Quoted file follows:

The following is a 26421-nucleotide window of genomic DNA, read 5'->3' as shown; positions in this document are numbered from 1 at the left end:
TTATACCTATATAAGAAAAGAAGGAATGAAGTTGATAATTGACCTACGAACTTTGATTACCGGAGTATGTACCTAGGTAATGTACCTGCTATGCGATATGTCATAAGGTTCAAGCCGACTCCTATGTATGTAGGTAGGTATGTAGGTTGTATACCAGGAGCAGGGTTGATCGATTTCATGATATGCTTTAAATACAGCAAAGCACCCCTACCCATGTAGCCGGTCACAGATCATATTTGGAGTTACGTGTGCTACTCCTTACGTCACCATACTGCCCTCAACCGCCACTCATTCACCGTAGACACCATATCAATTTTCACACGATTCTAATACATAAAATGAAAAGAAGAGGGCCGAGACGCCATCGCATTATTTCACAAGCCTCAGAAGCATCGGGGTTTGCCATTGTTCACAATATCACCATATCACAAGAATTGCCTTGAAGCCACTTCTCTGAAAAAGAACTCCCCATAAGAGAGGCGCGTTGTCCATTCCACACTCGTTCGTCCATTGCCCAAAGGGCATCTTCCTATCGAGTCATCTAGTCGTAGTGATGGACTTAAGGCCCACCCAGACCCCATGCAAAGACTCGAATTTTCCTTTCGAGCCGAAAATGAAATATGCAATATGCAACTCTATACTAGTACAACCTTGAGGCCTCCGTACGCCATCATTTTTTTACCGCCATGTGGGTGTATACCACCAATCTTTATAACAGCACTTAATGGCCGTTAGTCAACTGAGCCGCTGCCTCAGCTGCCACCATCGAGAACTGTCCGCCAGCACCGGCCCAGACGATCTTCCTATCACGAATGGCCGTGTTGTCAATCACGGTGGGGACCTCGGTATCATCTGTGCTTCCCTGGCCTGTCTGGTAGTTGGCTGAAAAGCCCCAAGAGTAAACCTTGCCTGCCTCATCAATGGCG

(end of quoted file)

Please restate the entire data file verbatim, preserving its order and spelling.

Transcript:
The following is a 26421-nucleotide window of genomic DNA, read 5'->3' as shown; positions in this document are numbered from 1 at the left end:
TTATACCTATATAAGAAAAGAAGGAATGAAGTTGATAATTGACCTACGAACTTTGATTACCGGAGTATGTACCTAGGTAATGTACCTGCTATGCGATATGTCATAAGGTTCAAGCCGACTCCTATGTATGTAGGTAGGTATGTAGGTTGTATACCAGGAGCAGGGTTGATCGATTTCATGATATGCTTTAAATACAGCAAAGCACCCCTACCCATGTAGCCGGTCACAGATCATATTTGGAGTTACGTGTGCTACTCCTTACGTCACCATACTGCCCTCAACCGCCACTCATTCACCGTAGACACCATATCAATTTTCACACGATTCTAATACATAAAATGAAAAGAAGAGGGCCGAGACGCCATCGCATTATTTCACAAGCCTCAGAAGCATCGGGGTTTGCCATTGTTCACAATATCACCATATCACAAGAATTGCCTTGAAGCCACTTCTCTGAAAAAGAACTCCCCATAAGAGAGGCGCGTTGTCCATTCCACACTCGTTCGTCCATTGCCCAAAGGGCATCTTCCTATCGAGTCATCTAGTCGTAGTGATGGACTTAAGGCCCACCCAGACCCCATGCAAAGACTCGAATTTTCCTTTCGAGCCGAAAATGAAATATGCAATATGCAACTCTATACTAGTACAACCTTGAGGCCTCCGTACGCCATCATTTTTTTACCGCCATGTGGGTGTATACCACCAATCTTTATAACAGCACTTAATGGCCGTTAGTCAACTGAGCCGCTGCCTCAGCTGCCACCATCGAGAACTGTCCGCCAGCACCGGCCCAGACGATCTTCCTATCACGAATGGCCGTGTTGTCAATCACGGTGGGGACCTCGGTATCATCTGTGCTTCCCTGGCCTGTCTGGTAGTTGGCTGAAAAGCCCCAAGAGTAAACCTTGCCTGCCTCATCAATGGCG